The French Connection
The story of Evelyn Rose Boulton (nee Sturgeon), my great grandmother, and the puzzle of her claims to French heritage, has taken another turn. Previous readers of this blog might recall Rose and the Frenchman, and my search for the illusive facts of this family story.
Old scribbled notes taken during a phone interview with an Aunt list the tantalising words, “escaped the French revolution.” Rose’s Foulger and Sturgeon ancestors in Suffolk were mostly agricultural labourers firmly entrenched in the local area. In the 1901 Census, I found a Frenchman living in the house where Rose was in service in Hampshire, but although he had a fascinating life, was not a relative.
Myth debunked. Or so I thought. A fascinating GSQ presentation at one of our Wednesday Zoom talks led me back to my Welsh family. In 1908 Evelyn Rose married Welsh coal miner George Boulton in Rose’s village of Great Barton in Suffolk, and they lived in New Tredegar in Wales. Multiple sources agree that George’s grandfather was Edward Bouton (note the different spelling). The parish register for 1811 in Llanbedr, Painscastle, Radnorshire, Wales reads, “Edward, son to Esau and Catherine Bouton Bap Apr 28th.” (FindMyPast) Edward goes on to be known by Bolton, Boughton and Boulton. Does Boulton come from Bouton which sounds French?
The earliest record for Esau (sometimes spelled Esaias) is his marriage to Catherine Jones in 1808 in Cusop, Herefordshire, where his name is Boulton. This is a Familysearch record of a Bishop’s Transcription. The name on the film is clearly written as Boulton. There is only one burial for Esau Boulton in Wales at Clirow (Welsh spelling, Clyro) dated 14 March 1817 aged 26. This gives an approximate birth year of 1791, two years into the French Revolution. Perhaps his parents were French refugees?
Another line of research gives birth years for Esau of 1772 and Catherine 1774, which is the perfect age for a young man escaping to England, but Catherine would have been 34 when they married.
Edward married twice, his second marriage in 1860 with a certificate giving his father as Esau, a labourer, and a surname of Bolton. On this certificate he has signed with a cross. His inability to write explains the different spellings of his surname. On the birth entry for his son Samuel, my 2nd great grandfather, born in 1847, his name is Boughton. The Boutons/Boultons remained in the Wales/England border area, moving between Radnorshire and Herefordshire until the 1870s and sometimes the border shifted around them.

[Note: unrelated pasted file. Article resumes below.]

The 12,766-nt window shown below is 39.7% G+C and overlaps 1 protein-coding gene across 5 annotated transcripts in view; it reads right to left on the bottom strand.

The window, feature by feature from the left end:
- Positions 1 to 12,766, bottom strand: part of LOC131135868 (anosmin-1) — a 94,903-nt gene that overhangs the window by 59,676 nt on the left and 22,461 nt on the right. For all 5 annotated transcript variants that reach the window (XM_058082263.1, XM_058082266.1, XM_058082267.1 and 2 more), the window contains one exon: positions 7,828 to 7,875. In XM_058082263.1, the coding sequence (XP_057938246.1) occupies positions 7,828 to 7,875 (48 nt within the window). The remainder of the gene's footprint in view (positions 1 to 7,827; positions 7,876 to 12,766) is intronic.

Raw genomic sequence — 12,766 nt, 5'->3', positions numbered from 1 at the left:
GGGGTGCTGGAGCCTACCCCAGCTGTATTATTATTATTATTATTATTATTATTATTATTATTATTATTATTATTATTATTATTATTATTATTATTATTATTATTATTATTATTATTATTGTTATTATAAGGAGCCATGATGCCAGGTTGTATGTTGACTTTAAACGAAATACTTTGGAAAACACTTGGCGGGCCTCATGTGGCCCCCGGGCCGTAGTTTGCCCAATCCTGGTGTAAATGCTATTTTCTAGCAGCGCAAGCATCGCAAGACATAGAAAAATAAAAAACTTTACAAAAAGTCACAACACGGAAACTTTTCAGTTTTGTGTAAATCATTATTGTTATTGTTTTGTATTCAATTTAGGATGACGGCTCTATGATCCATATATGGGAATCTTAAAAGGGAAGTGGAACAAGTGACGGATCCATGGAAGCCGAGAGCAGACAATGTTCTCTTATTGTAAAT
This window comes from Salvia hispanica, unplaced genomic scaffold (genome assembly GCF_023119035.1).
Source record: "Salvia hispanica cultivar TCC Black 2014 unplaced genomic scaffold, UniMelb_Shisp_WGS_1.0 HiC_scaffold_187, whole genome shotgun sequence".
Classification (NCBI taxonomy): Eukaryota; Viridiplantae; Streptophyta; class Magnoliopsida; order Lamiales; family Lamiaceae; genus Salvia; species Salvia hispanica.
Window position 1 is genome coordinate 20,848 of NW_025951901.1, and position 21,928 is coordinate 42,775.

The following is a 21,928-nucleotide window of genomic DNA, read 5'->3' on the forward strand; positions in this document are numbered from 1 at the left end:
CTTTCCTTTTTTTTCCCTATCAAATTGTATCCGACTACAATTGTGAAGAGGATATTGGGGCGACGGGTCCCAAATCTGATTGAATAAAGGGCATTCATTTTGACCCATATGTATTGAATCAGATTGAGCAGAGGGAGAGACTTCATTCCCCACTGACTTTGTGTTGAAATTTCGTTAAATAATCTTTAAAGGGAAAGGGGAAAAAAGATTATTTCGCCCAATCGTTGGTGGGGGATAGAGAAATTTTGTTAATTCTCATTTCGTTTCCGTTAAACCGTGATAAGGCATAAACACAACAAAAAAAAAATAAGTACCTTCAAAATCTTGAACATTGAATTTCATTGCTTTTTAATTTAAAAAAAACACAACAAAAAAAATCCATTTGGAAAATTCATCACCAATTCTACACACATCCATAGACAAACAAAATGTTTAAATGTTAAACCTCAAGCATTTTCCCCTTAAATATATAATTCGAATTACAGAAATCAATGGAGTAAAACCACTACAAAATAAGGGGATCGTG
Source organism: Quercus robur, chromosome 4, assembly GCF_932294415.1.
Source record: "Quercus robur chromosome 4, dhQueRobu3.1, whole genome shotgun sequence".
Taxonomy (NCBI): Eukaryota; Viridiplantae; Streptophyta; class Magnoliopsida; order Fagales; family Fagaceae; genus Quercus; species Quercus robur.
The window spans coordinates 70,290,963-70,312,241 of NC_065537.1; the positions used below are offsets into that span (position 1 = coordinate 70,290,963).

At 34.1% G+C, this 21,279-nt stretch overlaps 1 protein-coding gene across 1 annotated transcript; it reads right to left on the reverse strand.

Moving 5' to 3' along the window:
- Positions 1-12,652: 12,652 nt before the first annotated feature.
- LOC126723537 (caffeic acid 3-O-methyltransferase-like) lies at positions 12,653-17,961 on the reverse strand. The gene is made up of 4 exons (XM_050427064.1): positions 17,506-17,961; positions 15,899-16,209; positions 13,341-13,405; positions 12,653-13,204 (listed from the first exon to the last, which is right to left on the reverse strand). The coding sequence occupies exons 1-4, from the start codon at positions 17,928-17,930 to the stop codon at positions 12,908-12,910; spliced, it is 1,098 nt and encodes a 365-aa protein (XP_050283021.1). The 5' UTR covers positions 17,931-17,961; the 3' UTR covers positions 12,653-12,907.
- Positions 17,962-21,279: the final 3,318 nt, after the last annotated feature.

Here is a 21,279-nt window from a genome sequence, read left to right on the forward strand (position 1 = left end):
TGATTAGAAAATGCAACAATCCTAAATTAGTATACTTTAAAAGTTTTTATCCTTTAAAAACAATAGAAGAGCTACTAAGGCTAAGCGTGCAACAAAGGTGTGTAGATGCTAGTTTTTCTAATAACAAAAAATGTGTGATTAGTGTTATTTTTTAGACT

Such an itinerant lifestyle, is in line with Esau’s occupation as a labourer. Perhaps his French heritage added to the family’s difficulty, the French in Britain at the time being treated with much suspicion. In 1792 thousands of emigrants fled the turmoil in France, many ending up in the south and southwest of England. Such were the English suspicions of the French and the fear of revolution breaking out in England, that in 1793 the Aliens Act was passed to document the foreigners streaming into the country.
The only other records for Esau Bouton, around that time, sometimes with the spelling Boughton, are in Norfolk, and they don’t seem connected. Esau Bouton in Wales and Herefordshire just appears out of nowhere. Could he or his parents have arrived into a Bristol Channel port from France and wandered into the countryside looking for work?
Can the origins of the surnames help with the puzzle? Various searches revealed two possible origins, one French, one English. Bouton is a French name originating in Burgundy, in the 14th century, the most well-known being Count Nicholas Bouton (1598-1662), whose son was supposedly the origin of all Boutons in America. This is disputed by more recent genealogists. Boughton is an old Saxon name derived from a place of residence of the same name.
It’s all in the pronunciation, and the ear of the English vicar tasked with writing it down. Bouton could be “Bow-tun”, “Boo-tun” or “Boo-ton” as could Boughton. You’d think they’d hear the “l’ in Boulton, but say it quickly and it disappears.
Searching for the origin or surnames reveals some fascinating information. Forebears https://forebears.io/surnames tells me that Bouton is the 49,850th most common surname in the world and is most prevalent in France.
FindMyPast https://www.findmypast.co.uk/surname/ also has surname data, such as the earliest date of record with that name and the number of records where it occurs. Further information drawn from the 1901, 1911 censuses and World War 1 is available.
The Genealogist provides a map view of the results of a name search for British Census data. Search for a person in the record collection, “Census”. On the left-hand side, you’ll see the possible sets of results and “View a map of results”. In 1841 there were 16 occurrences of Bouton in Herefordshire and 5 in Radnorshire.
Although Bouton is more likely a French name, it has been in England since at least 1552. Ancestry lists one entry in Herefordshire for George Bouton, born 1716.
And what about Esau? It’s from a Hebrew word meaning “hairy” and has been in use since the 17th Century. Today the most common occurrences are in Mexico and Tonga. On FindmyPast there are 73,942 records of Esau (with no name variants), 46,943 of them in England. I have found Esau used as a first name in French records.
Rose’s story of French origins could have come from her husband’s family. The names and dates make it possible, but the mystery remains. Where did Rose get the story? Samuel Boulton died before his son George married Rose, but Rose’s mother-in-law lived nearby. Perhaps in the many hours the families spent together, as evidenced by the remaining photographs, Silvia passed the story on to Rose.
Bouton, Bowton, Boughton, Bolton, Boulton. It’s all French to me. At least I hope so!
Radnorshire, now known as Powys in Wales